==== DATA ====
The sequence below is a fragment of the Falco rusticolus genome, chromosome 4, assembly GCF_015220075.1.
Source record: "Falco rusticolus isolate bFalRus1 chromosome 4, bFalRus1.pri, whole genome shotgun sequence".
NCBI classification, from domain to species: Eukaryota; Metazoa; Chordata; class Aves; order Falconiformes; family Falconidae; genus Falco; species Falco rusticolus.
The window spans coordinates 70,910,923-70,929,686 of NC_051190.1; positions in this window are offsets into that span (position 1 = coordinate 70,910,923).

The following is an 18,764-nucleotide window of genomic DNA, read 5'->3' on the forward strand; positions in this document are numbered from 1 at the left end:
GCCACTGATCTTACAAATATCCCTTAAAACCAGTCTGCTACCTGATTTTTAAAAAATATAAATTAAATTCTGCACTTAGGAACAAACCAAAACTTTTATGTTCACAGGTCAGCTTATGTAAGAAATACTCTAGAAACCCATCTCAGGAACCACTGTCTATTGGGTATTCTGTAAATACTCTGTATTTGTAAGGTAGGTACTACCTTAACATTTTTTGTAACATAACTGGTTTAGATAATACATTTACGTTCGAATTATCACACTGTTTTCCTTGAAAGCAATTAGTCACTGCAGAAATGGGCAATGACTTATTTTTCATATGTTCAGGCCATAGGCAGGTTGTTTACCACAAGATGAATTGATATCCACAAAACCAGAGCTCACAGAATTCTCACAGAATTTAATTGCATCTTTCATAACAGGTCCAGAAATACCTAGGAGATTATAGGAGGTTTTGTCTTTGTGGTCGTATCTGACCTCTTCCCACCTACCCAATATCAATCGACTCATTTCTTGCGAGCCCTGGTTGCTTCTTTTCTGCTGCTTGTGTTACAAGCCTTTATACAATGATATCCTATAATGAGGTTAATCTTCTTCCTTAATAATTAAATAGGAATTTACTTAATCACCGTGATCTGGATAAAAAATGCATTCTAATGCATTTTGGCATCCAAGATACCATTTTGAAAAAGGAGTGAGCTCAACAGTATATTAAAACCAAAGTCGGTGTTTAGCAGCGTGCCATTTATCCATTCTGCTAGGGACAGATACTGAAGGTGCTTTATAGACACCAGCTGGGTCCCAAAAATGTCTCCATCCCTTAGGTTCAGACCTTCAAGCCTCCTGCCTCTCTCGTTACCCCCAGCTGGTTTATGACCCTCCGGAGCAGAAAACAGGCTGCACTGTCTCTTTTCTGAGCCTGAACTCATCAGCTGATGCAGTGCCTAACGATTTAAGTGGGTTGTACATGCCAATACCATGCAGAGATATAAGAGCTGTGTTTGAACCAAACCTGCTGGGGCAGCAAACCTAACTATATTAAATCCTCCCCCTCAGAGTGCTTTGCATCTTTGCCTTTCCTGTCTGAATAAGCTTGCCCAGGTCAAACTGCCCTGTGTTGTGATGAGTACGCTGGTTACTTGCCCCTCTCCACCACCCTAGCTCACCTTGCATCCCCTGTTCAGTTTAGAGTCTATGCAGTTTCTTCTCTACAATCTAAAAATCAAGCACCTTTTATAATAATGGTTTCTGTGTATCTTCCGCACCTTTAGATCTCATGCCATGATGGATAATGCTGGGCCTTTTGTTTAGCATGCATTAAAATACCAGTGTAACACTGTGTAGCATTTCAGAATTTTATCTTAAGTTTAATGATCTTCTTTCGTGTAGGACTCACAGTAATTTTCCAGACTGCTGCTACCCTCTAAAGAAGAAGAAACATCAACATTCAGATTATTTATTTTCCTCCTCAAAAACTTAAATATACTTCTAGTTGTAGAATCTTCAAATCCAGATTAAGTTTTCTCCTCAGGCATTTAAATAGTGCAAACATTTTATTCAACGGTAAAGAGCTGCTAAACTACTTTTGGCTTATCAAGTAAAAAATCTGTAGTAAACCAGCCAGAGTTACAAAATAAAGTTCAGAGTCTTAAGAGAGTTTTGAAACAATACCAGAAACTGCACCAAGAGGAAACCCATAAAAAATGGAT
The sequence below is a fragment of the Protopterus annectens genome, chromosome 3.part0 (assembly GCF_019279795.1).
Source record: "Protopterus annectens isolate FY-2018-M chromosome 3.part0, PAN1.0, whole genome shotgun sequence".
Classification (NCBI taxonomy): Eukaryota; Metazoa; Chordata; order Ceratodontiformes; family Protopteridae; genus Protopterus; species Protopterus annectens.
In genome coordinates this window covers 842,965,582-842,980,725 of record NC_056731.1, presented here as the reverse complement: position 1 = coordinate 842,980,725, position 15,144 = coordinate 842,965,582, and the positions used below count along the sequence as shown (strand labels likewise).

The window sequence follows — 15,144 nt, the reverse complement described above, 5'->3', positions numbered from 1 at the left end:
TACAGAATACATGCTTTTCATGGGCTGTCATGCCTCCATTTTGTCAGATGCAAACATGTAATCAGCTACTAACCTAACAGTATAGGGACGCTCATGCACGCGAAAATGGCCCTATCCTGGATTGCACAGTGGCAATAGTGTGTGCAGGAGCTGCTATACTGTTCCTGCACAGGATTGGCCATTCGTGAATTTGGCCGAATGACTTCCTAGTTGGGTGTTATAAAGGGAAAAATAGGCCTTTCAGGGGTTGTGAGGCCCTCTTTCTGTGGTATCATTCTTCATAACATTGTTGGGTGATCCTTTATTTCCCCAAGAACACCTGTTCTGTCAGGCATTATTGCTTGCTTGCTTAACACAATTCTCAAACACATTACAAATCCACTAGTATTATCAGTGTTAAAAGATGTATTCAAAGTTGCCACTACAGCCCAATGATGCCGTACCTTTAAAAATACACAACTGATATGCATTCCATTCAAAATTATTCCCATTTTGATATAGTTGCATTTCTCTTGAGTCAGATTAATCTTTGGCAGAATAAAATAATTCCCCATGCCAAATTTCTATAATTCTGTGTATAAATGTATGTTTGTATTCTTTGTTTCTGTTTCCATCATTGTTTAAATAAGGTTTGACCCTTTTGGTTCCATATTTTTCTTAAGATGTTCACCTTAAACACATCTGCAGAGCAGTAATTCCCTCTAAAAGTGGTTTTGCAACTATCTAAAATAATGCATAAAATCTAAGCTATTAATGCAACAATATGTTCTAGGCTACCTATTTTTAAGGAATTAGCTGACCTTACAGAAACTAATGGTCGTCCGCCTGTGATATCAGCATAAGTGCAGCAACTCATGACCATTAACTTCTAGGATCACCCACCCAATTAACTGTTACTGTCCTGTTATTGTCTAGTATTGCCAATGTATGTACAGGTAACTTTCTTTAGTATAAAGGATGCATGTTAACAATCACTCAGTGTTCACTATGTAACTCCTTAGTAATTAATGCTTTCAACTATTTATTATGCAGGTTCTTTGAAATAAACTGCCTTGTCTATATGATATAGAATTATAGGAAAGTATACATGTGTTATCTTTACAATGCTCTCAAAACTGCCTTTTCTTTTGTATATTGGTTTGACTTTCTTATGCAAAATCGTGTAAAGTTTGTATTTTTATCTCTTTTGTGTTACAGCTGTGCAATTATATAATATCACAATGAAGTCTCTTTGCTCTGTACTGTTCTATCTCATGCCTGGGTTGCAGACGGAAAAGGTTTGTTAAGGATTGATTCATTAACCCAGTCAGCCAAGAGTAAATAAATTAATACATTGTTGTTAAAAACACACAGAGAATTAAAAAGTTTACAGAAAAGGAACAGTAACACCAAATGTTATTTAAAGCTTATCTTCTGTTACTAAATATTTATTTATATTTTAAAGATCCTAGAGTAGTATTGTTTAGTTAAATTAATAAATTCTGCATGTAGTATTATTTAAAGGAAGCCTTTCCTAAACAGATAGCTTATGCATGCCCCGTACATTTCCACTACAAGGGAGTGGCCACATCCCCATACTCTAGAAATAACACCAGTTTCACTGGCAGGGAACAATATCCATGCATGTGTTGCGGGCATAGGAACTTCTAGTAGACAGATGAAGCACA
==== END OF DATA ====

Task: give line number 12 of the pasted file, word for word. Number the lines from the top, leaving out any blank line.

TACAGAATACATGCTTTTCATGGGCTGTCATGCCTCCATTTTGTCAGATGCAAACATGTAATCAGCTACTAACCTAACAGTATAGGGACGCTCATGCACGCGAAAATGGCCCTATCCTGGATTGCACAGTGGCAATAGTGTGTGCAGGAGCTGCTATACTGTTCCTGCACAGGATTGGCCATTCGTGAATTTGGCCGAATGACTTCCTAGTTGGGTGTTATAAAGGGAAAAATAGGCCTTTCAGGGGTTGTGAGGCCCTCTTTCTGTGGTATCATTCTTCATAACATTGTTGGGTGATCCTTTATTTCCCCAAGAACACCTGTTCTGTCAGGCATTATTGCTTGCTTGCTTAACACAATTCTCAAACACATTACAAATCCACTAGTATTATCAGTGTTAAAAGATGTATTCAAAGTTGCCACTACAGCCCAATGATGCCGTACCTTTAAAAATACACAACTGATATGCATTCCATTCAAAATTATTCCCATTTTGATATAGTTGCATTTCTCTTGAGTCAGATTAATCTTTGGCAGAATAAAATAATTCCCCATGCCAAATTTCTATAATTCTGTGTATAAATGTATGTTTGTATTCTTTGTTTCTGTTTCCATCATTGTTTAAATAAGGTTTGACCCTTTTGGTTCCATATTTTTCTTAAGATGTTCACCTTAAACACATCTGCAGAGCAGTAATTCCCTCTAAAAGTGGTTTTGCAACTATCTAAAATAATGCATAAAATCTAAGCTATTAATGCAACAATATGTTCTAGGCTACCTATTTTTAAGGAATTAGCTGACCTTACAGAAACTAATGGTCGTCCGCCTGTGATATCAGCATAAGTGCAGCAACTCATGACCATTAACTTCTAGGATCACCCACCCAATTAACTGTTACTGTCCTGTTATTGTCTAGTATTGCCAATGTATGTACAGGTAACTTTCTTTAGTATAAAGGATGCATGTTAACAATCACTCAGTGTTCACTATGTAACTCCTTAGTAATTAATGCTTTCAACTATTTATTATGCAGGTTCTTTGAAATAAACTGCCTTGTCTATATGATATAGAATTATAGGAAAGTATACATGTGTTATCTTTACAATGCTCTCAAAACTGCCTTTTCTTTTGTATATTGGTTTGACTTTCTTATGCAAAATCGTGTAAAGTTTGTATTTTTATCTCTTTTGTGTTACAGCTGTGCAATTATATAATATCACAATGAAGTCTCTTTGCTCTGTACTGTTCTATCTCATGCCTGGGTTGCAGACGGAAAAGGTTTGTTAAGGATTGATTCATTAACCCAGTCAGCCAAGAGTAAATAAATTAATACATTGTTGTTAAAAACACACAGAGAATTAAAAAGTTTACAGAAAAGGAACAGTAACACCAAATGTTATTTAAAGCTTATCTTCTGTTACTAAATATTTATTTATATTTTAAAGATCCTAGAGTAGTATTGTTTAGTTAAATTAATAAATTCTGCATGTAGTATTATTTAAAGGAAGCCTTTCCTAAACAGATAGCTTATGCATGCCCCGTACATTTCCACTACAAGGGAGTGGCCACATCCCCATACTCTAGAAATAACACCAGTTTCACTGGCAGGGAACAATATCCATGCATGTGTTGCGGGCATAGGAACTTCTAGTAGACAGATGAAGCACA